Monday, Nov. 28, 2022|
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For the first time, the nations population will be invited to fill out and return their census forms online.
For the first time, the nation’s population will be invited to fill out and return their census forms online.
But challenges remain in making sure every person in every community, in every state, is counted accurately, Census Bureau representatives told the County Council earlier this week.
The bureau is soliciting early support for the 2020 census by enlisting local governments, community leaders and “Complete Count Committees” of trusted voices to develop and implement an awareness campaign targeted to ethnic and racial groups and other under-counted individuals.
Getting an accurate count from what can be a skeptical public is essential in drawing political boundaries for local governments, allocating congressional representatives and electoral votes and distributing money for everything from school lunches to senior housing projects.
That was worth about $3 billion in federal funds coming to Hawaii in 2016, said Annie Sokol, a Census Bureau specialist stationed in Honolulu, quoting from a George Washington University study.
“Our goal is to count everyone once, only once, and in the right place. It is an inclusive process,” Sokol said. “Everyone benefits from getting our fair share of federal funding.”
The census is required in the U.S. Constitution; the population has been counted every 10 years since 1790.
April 1, 2020, is dubbed Census Day. But there’s a lot of activity before that, Sokol said. Currently, workers are being solicited and trained, committees are being organized and field offices are being opened. Advertising and promotion campaigns begin in January.
From March 12-20, every household will receive a notice by U.S. mail inviting them to complete the census online. Some households, especially those in areas less likely to have strong internet connections, will also receive the printed census questionnaire. Those who haven’t responded by April 8 will be mailed a questionnaire and census workers follow up in person in May with those who haven’t responded.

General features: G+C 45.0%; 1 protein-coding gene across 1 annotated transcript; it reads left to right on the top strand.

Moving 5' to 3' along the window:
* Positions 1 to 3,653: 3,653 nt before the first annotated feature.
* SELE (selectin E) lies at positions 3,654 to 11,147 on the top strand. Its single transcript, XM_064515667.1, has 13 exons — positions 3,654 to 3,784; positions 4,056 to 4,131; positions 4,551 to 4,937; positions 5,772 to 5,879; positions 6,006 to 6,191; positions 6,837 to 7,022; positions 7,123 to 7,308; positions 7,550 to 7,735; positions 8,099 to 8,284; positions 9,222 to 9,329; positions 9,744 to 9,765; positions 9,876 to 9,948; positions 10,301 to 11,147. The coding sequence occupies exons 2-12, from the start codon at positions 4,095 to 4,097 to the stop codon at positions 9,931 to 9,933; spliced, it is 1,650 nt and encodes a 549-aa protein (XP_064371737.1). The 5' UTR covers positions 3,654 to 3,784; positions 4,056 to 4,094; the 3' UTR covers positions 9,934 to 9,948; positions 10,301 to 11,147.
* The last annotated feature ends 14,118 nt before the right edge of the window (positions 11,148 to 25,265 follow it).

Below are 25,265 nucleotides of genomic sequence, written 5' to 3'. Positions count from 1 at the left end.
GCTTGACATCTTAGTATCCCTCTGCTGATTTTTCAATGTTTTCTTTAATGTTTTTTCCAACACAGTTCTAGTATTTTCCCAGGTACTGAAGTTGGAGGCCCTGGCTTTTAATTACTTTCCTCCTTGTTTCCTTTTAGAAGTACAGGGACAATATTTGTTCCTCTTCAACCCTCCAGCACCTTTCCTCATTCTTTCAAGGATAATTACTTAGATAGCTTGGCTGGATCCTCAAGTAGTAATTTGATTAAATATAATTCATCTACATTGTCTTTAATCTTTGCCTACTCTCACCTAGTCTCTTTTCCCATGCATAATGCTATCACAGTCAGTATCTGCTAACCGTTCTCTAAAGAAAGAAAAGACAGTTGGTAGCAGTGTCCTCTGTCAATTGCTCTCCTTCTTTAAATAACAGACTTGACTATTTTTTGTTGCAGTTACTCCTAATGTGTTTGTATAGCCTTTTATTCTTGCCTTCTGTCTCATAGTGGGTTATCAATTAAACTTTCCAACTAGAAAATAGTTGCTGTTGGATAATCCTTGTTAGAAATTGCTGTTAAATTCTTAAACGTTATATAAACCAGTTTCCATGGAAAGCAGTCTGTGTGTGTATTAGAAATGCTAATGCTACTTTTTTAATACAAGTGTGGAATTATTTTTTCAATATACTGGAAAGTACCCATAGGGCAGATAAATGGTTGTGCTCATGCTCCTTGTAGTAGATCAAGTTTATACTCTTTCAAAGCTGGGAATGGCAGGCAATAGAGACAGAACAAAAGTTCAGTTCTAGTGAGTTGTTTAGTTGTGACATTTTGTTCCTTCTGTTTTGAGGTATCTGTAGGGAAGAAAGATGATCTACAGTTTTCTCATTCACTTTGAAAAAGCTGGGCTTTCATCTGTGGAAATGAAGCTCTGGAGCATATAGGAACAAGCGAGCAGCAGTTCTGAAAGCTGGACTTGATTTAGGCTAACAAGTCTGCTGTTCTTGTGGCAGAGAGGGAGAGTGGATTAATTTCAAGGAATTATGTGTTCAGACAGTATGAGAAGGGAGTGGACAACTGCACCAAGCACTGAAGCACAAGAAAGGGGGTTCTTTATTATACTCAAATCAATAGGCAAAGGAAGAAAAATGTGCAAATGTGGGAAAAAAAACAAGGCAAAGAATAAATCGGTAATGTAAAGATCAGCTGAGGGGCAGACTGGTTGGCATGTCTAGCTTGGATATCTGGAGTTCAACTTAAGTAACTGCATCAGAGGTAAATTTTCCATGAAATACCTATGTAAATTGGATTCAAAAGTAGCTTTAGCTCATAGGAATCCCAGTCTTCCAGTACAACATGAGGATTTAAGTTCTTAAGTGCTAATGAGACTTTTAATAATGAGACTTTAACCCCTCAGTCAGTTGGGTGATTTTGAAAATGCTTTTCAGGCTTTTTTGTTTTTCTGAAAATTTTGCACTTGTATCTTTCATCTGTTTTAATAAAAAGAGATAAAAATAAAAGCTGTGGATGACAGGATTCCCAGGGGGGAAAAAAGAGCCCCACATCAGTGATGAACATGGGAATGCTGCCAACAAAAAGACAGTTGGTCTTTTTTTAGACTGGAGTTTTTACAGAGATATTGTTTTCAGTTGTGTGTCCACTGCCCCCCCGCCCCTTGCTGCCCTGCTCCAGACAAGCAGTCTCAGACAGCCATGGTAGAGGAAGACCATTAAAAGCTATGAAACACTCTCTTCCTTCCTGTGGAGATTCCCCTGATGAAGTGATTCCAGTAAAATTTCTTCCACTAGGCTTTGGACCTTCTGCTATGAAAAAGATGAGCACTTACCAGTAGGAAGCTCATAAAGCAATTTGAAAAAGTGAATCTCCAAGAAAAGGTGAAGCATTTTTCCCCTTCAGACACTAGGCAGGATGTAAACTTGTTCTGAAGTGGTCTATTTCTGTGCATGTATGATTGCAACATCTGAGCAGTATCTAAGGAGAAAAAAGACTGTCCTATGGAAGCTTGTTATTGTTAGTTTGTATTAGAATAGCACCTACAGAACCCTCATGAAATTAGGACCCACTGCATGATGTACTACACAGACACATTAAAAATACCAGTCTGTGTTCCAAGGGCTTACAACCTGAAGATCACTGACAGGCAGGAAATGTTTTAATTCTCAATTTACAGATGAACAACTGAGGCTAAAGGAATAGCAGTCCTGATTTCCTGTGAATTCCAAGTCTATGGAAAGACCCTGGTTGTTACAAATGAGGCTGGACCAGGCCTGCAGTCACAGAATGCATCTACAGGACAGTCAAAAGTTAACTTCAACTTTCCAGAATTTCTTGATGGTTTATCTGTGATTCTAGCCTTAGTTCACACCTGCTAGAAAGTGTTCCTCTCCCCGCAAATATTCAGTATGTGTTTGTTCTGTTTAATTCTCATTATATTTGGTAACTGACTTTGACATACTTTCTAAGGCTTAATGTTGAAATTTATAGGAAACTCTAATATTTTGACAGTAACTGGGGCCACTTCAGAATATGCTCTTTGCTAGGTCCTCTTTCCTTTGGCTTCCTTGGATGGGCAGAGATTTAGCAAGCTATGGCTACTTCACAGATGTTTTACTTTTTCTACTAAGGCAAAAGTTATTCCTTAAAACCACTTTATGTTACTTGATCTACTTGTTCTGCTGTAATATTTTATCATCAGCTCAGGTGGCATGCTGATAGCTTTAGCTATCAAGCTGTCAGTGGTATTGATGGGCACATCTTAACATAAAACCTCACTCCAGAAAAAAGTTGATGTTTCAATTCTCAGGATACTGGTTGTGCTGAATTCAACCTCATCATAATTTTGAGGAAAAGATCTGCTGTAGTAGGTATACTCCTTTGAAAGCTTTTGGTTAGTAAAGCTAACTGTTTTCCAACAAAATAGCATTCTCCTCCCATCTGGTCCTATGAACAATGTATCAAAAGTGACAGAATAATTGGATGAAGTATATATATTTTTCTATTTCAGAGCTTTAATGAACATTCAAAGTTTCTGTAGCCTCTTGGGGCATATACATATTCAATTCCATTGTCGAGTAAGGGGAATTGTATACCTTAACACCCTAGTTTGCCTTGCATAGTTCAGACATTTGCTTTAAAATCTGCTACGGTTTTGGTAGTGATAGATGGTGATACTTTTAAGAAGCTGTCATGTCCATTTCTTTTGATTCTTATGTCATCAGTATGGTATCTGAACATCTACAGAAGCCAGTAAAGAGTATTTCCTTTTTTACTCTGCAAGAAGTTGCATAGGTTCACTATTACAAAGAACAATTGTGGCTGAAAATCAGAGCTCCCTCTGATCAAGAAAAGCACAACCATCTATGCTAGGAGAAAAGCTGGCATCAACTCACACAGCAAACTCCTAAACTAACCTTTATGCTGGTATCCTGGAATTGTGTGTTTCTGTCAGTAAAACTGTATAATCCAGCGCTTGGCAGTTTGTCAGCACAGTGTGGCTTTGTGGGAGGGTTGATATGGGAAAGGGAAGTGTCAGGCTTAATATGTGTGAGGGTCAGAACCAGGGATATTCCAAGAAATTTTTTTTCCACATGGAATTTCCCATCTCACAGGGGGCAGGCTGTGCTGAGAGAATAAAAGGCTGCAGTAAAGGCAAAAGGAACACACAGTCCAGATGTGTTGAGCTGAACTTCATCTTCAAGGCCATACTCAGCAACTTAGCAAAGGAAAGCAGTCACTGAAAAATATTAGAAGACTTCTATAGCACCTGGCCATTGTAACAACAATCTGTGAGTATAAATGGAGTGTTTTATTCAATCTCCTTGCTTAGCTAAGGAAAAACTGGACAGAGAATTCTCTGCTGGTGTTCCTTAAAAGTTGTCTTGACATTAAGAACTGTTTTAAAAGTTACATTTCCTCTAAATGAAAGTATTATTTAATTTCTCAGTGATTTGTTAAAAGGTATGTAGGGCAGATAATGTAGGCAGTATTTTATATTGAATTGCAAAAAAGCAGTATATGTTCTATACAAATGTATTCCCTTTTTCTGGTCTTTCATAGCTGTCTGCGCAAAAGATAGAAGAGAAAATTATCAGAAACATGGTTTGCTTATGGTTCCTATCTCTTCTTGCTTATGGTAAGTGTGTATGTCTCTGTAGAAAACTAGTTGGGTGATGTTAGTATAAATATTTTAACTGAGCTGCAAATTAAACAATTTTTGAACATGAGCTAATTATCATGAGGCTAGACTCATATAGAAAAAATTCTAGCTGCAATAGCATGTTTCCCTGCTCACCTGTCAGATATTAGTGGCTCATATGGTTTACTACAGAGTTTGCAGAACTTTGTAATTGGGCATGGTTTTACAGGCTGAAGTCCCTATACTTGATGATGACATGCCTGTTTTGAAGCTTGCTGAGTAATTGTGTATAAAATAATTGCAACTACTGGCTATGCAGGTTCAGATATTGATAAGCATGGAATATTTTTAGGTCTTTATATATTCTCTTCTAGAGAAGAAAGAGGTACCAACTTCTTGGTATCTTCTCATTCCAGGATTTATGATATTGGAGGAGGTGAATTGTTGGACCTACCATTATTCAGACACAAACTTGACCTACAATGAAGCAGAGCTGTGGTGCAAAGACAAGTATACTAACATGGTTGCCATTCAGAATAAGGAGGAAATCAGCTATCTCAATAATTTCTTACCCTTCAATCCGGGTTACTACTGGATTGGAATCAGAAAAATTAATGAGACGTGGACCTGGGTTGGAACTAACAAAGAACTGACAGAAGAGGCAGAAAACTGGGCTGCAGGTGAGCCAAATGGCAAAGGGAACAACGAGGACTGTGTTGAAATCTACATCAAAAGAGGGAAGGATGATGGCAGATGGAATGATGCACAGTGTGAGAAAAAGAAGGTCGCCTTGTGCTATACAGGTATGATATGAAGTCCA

The bureau has created maps showing the regions most likely to not participate in the 2020 headcount, based on previous census counts and population characteristics. In the Big Island’s case, the areas of predicted lowest response rate stretch across most of the Puna and Ka‘u districts as well as census tracts running down the center of the island and west into mauka Kona.
Areas of racial and ethnic minorities, LGBT people, homeless individuals, lower income populations, people who don’t speak English fluently, undocumented immigrants, children under 5, tribal members and rural communities are factors leading to under-counts, Sokol said.
Council members on Monday, meeting as the Committee on Governmental Relations and Economic Development, questioned how the more reclusive residents in their districts will be counted.
“Someone had mentioned that the off-grid population is not being counted,” said South Kona/Ka‘u Councilwoman Maile David. “I know in my district, there’s a lot of off-grid people who aren’t counted.”
Puna Councilwoman Ashley Kierkiewicz asked that promotional materials be provided as soon as possible so council members could serve as “census ambassadors,” getting the word out to their constituents.
“Those off-grid don’t get mail delivery,” Kierkiewicz said, “and we want to make sure they get counted because we need those federal dollars.”
Skepticism about how confidential census returns are continues to plague the bureau, which emphasizes on its website and in promotional materials that confidentiality is protected by law.
Questions of trust have been posed more often recently, with the controversy over President Donald Trump’s efforts to include a citizenship question on the 2020 census. Trump on Thursday said he was abandoning that demand, instead directing federal agencies to try to compile the information using existing databases, according to The Associated Press.
The bureau emphasizes it publishes only aggregated data.
“All staff working with confidential information at the Census Bureau take a lifetime oath to protect the privacy and confidentiality of respondent information. Unlawful disclosure is a federal crime punishable by a $250,000 fine or five years in prison, or both,” Ron S. Jarmin, deputy director and chief operating officer, said in a May 7, 2018, statement.
“At the Census Bureau, we know that our commitment must go beyond the law,” Jarmin said.
“We understand that our success depends on the willing participation of households and business who respond to our many censuses and surveys, and on the many federal, state and local government agencies and private sector organizations that provide administrative data.”
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